From 1st September 2019, the rules for VAT on refunds were amended. As an e-commerce business owner, you need to be aware of how this affects your business and your VAT returns.
It’s been a transitional year for VAT. In April, the Making Tax Digital initiative (MTD) came into play and now there have been amendments made to VAT on refunds. Hopefully, you’ve read our article on VAT on samples and gifts, but refunds are another story.
Why amend VAT on refunds?
VAT guidance is always being amended to ensure it is as straightforward as possible while closing loopholes and discouraging fraud. The new VAT on refunds amendments is to prevent incorrect VAT reporting if the sales price was reduced to below that of initial sale before the refund was given. Technically, a price increase would also lead to an incorrect VAT return, but only a drop in sales price would be beneficial to a business owner and therefore an incentive for fraud.
How has VAT on refunds changed?
In the event of a customer requesting a refund when the sales price has increased, a debit note must be issued “no later than 14 days after the price increase”. You must account for the VAT on the increase in the VAT period in which it occurs.
If a decrease in price occurs between the sale and the refund taking place, a credit note must be supplied, again within 14 days from the price decrease taking place. You must again account for the VAT in the correct period.
If your e-commerce business fails to issue a debit or credit note within the 14-day limit or fails to post the appropriate entries to its accounts, then the error must be dealt with per the guidance on VAT return errors.
How does this affect e-commerce business owners?
In e-commerce, prices tend to fluctuate within a comfortable range continuously in order to match competitors’ pricing (such as on eBay or Amazon FBA) or to accommodate price fluctuations in the product itself due to exchange rate issues or Brexit uncertainty. Seasonal sales are also a familiar sight. E-commerce also has a high turnover of refunds compared to brick-and-mortar stores. The combination of the two means it has historically been very hard for e-commerce business owners to enter accurate VAT returns. However, the new guidance is a stern reminder to you and all e-commerce business owners to stay on top of their accounting transactions.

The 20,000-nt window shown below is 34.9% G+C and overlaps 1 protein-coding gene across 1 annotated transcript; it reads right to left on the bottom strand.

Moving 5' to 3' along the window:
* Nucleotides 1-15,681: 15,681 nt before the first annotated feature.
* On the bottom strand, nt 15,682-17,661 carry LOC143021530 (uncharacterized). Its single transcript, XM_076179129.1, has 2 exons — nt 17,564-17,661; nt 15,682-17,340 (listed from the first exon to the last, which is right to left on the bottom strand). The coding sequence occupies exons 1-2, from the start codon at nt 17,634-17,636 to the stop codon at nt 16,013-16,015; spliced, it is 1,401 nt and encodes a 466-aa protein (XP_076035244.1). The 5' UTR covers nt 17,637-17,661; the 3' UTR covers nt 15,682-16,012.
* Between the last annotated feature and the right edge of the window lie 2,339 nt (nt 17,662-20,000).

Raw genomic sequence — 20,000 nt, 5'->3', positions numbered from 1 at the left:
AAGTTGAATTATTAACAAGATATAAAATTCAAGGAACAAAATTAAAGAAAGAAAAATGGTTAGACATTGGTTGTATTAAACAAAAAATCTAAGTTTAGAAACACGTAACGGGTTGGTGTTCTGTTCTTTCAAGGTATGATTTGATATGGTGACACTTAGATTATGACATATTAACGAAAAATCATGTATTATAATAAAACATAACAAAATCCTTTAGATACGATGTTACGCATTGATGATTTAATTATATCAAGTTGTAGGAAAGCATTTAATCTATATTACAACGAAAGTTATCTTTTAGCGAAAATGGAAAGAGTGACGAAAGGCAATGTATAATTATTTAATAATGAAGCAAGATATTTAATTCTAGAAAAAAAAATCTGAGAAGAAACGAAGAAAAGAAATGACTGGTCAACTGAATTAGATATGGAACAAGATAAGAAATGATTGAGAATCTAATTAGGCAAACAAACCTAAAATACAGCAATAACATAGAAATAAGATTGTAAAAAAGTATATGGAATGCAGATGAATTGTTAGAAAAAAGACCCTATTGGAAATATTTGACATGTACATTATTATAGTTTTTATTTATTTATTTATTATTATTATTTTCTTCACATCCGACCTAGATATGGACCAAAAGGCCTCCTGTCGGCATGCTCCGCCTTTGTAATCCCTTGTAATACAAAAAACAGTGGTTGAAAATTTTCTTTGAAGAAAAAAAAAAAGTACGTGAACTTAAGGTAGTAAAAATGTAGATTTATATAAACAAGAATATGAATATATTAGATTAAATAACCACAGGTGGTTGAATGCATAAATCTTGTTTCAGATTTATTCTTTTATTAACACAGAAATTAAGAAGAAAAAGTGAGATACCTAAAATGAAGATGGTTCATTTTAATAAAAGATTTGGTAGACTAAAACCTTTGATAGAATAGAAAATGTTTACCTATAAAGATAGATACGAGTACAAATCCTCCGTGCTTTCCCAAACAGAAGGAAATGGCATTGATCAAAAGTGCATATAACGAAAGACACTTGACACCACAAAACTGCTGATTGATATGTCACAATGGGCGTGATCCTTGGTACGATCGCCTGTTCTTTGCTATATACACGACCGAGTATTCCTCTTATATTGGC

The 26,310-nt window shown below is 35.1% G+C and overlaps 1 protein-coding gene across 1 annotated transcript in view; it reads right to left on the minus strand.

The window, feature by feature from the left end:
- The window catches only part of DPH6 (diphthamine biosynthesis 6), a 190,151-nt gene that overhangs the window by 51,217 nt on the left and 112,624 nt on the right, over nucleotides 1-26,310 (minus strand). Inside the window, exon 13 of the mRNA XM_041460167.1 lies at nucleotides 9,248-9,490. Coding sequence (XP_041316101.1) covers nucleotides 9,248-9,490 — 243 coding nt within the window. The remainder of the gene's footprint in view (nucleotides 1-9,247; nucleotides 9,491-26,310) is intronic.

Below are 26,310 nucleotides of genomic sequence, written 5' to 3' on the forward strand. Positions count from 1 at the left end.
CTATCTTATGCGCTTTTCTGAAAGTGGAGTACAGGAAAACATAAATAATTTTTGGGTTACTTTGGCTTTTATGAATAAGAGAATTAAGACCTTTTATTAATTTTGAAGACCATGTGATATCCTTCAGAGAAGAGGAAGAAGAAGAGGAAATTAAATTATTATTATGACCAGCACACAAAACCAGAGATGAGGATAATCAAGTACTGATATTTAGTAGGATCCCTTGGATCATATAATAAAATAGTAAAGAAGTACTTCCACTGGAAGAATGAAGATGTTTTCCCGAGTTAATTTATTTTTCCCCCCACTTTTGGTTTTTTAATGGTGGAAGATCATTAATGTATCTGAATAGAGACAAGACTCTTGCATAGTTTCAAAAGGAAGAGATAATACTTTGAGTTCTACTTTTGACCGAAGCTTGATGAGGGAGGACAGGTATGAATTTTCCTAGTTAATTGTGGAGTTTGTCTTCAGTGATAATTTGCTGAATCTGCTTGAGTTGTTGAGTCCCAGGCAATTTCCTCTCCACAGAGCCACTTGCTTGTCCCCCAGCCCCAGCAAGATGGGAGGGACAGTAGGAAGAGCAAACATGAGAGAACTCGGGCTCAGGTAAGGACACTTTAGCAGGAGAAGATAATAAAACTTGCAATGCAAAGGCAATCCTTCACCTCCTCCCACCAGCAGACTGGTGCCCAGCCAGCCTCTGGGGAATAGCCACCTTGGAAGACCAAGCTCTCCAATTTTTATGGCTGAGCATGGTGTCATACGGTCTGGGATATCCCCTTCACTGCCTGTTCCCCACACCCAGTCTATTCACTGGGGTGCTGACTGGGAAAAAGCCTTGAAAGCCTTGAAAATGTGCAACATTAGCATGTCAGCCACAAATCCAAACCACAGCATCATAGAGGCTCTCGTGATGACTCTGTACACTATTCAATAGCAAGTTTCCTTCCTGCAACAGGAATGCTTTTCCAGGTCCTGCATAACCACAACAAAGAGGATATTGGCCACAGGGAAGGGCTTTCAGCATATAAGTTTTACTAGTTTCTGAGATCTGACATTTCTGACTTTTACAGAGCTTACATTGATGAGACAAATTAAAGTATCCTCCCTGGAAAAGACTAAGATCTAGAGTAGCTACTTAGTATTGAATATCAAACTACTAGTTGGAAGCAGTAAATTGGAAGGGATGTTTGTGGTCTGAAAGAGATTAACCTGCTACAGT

E-commerce VAT returns
VAT for e-commerce businesses is an intricate process with many rules to follow. You may be trading internationally, sending free samples, using multiple selling platforms and receiving goods from outside of the UK. All VAT registered businesses must be submitting accurate VAT returns electronically via an MTD-approved app, such as Xero. If you are unsure of the guidance for any of these issues, we recommend having an e-commerce specialist accountant submitting returns for you.
If you’re struggling with VAT returns for your e-commerce business or would like help porting your accounts over to Xero, please get in touch. We can also provide guidance on upcoming legislation and help you plan for Brexit.
The best time to act is now.